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Gauging the labor force effects of retiring baby-boomers
July, 2000, Vol. 123, No. 7
As the oldest baby-boomers begin retiring in the next several years, the implications for the workforce could be enormous. The current tight labor market situation could be exacerbated, hindering prospects for economic growth and putting a greater burden on those remaining in the workforce, perhaps forcing them to work longer hours. Especially in occupations with functions less conducive to technology-driven productivity innovations—many of the jobs in health services and educational services, for example—service may suffer and needs could go unmet unless older workers can be retained or other sources of workers can be found. Even in occupations where technological innovations have produced relatively large productivity gains—many of the more complex machining jobs in manufacturing, for example—the learning curves often are steep, meaning that new workers need to enter these occupations soon, so they can become proficient in the necessary skills by the time the baby-boomers begin leaving the labor force. This article looks at the occupations and industries likely to be most affected when the oldest baby-boomers begin retiring.
The aging labor force
The baby boom began in 1946 and continued through 1964. During those 19 years, 76 million people were born. The sheer magnitude of the number of births during this period has had a major impact on many aspects of our economy over the last 50 years. It also has largely determined the size and age composition of the labor force for the past 30 years. In 1978, when baby-boomers were aged 15 to 32, they made up approximately 45 percent of the labor force. Now, in large part reflecting the aging of the baby-boomers, the percentage of workers aged 45 and older will increase from 33 percent of the labor force in 1998 to 40 percent in 2008, adding nearly 17 million workers to this age group. Over the same period, those aged 25 to 44 will decline as a percentage of the labor force—from 51 percent to 44 percent, resulting in 3 million fewer workers in this age bracket. Consequently, the median age of the labor force will rise from 38.7 in 1998 to 40.7 in 2008.1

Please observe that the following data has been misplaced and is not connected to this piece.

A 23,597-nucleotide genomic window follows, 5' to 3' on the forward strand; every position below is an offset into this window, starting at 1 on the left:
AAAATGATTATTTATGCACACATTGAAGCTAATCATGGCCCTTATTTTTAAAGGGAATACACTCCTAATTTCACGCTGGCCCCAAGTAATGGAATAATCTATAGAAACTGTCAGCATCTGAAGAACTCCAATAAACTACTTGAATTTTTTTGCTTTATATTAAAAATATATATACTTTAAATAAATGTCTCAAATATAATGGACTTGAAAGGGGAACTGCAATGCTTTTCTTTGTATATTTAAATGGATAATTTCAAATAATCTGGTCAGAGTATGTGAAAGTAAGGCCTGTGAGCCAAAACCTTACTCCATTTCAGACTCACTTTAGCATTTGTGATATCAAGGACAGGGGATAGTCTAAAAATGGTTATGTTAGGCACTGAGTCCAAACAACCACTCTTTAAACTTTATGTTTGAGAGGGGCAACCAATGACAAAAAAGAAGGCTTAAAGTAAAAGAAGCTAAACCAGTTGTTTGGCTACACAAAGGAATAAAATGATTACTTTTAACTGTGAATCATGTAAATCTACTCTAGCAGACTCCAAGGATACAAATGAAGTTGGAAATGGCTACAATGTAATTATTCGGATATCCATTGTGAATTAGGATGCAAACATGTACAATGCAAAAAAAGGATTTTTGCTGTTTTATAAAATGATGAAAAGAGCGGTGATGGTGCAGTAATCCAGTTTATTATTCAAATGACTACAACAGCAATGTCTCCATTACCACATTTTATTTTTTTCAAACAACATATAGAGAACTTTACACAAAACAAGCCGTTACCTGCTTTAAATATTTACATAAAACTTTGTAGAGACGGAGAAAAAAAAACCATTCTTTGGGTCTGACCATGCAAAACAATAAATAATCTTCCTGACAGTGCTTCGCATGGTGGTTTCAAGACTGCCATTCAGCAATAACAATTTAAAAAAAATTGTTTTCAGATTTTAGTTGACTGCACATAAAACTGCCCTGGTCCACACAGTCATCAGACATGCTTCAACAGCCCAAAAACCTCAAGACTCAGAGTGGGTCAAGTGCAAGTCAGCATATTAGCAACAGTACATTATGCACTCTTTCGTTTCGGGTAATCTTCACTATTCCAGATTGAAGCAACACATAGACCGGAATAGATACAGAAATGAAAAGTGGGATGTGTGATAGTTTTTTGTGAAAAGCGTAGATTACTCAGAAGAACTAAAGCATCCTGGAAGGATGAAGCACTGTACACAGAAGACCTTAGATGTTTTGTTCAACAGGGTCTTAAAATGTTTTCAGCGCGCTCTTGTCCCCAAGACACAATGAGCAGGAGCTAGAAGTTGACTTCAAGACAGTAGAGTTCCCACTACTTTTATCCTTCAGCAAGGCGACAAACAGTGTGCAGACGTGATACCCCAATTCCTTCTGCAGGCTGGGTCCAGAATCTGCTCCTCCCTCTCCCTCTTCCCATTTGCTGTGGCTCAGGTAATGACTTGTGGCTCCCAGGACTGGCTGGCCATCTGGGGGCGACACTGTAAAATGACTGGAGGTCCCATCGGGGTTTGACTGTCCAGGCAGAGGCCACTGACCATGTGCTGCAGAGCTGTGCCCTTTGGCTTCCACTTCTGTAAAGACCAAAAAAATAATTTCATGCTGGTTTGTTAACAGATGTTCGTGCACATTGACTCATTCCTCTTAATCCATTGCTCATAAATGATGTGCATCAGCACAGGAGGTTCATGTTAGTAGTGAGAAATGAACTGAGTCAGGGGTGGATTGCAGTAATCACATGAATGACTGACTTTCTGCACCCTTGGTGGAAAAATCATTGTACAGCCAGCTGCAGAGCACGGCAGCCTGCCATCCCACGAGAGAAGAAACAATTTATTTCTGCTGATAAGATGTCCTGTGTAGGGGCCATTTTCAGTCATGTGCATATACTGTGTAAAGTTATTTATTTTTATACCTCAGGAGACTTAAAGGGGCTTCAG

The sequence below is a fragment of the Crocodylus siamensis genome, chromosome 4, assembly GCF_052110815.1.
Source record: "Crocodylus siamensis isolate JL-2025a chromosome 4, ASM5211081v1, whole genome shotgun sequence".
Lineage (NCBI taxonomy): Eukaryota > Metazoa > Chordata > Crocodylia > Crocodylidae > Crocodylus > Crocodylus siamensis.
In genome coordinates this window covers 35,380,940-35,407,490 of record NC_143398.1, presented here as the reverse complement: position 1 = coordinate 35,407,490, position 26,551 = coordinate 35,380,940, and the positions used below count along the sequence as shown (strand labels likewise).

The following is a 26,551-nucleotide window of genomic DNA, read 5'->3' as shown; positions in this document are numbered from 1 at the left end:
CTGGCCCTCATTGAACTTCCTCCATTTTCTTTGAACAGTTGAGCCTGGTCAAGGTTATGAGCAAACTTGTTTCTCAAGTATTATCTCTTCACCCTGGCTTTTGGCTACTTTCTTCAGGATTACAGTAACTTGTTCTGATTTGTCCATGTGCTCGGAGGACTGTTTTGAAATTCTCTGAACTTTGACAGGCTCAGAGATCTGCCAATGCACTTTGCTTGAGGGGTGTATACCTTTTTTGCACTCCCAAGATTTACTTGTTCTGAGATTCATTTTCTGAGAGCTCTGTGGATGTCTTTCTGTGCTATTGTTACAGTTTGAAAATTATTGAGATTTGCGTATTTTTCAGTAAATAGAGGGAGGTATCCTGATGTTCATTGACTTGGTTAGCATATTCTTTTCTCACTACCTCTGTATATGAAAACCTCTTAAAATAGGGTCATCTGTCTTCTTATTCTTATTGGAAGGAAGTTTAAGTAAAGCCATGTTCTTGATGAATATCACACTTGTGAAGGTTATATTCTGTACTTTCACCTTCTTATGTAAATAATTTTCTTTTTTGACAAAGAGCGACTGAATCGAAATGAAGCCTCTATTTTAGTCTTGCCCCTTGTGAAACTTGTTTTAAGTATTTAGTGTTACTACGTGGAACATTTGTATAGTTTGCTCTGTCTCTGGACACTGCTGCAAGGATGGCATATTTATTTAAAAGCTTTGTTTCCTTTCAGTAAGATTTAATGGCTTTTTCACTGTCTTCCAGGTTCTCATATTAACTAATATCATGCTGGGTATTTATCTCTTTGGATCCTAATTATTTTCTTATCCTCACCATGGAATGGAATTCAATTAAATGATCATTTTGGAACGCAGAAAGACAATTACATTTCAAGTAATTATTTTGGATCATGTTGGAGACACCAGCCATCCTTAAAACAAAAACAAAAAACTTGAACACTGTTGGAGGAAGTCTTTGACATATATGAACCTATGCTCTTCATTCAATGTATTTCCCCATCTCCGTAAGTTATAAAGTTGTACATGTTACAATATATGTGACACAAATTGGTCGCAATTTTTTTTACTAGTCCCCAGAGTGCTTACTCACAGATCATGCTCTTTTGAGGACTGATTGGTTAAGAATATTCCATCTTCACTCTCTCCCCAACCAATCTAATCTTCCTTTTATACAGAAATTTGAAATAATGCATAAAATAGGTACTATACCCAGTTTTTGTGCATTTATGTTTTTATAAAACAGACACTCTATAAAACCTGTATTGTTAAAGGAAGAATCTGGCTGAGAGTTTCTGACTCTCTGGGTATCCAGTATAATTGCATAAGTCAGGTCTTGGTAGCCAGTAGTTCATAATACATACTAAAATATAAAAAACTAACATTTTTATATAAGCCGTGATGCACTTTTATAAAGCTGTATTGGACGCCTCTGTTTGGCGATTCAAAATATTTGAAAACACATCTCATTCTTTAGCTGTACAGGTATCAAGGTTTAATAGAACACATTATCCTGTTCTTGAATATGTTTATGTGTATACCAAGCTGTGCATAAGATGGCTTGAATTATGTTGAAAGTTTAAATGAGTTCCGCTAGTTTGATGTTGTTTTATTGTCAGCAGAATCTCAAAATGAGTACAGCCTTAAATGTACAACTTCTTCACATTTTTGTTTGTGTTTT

As the age of the labor force increases, a greater number of people will leave the labor force due to death, disability, or retirement. Of the 25 million people projected by the Bureau of Labor Statistics to leave the labor force between 1998 and 2008, 22 million will be aged 45 years or older and thus will be leaving mostly to retire. The total number of people who left the labor force the previous decade was 19 million. Over the 1998–2008 period, the oldest baby-boomers will be aged 52 to 62. After 2008, as more and more baby-boomers reach retirement age, the impact of their retirements will continue to grow.
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1 Howard N Fullerton, Jr., "Labor force projections to 2008: steady growth and changing composition," Monthly Labor Review, November 1999, pp. 19–32; see table 5, p. 27; for age of labor force, see p. 30.
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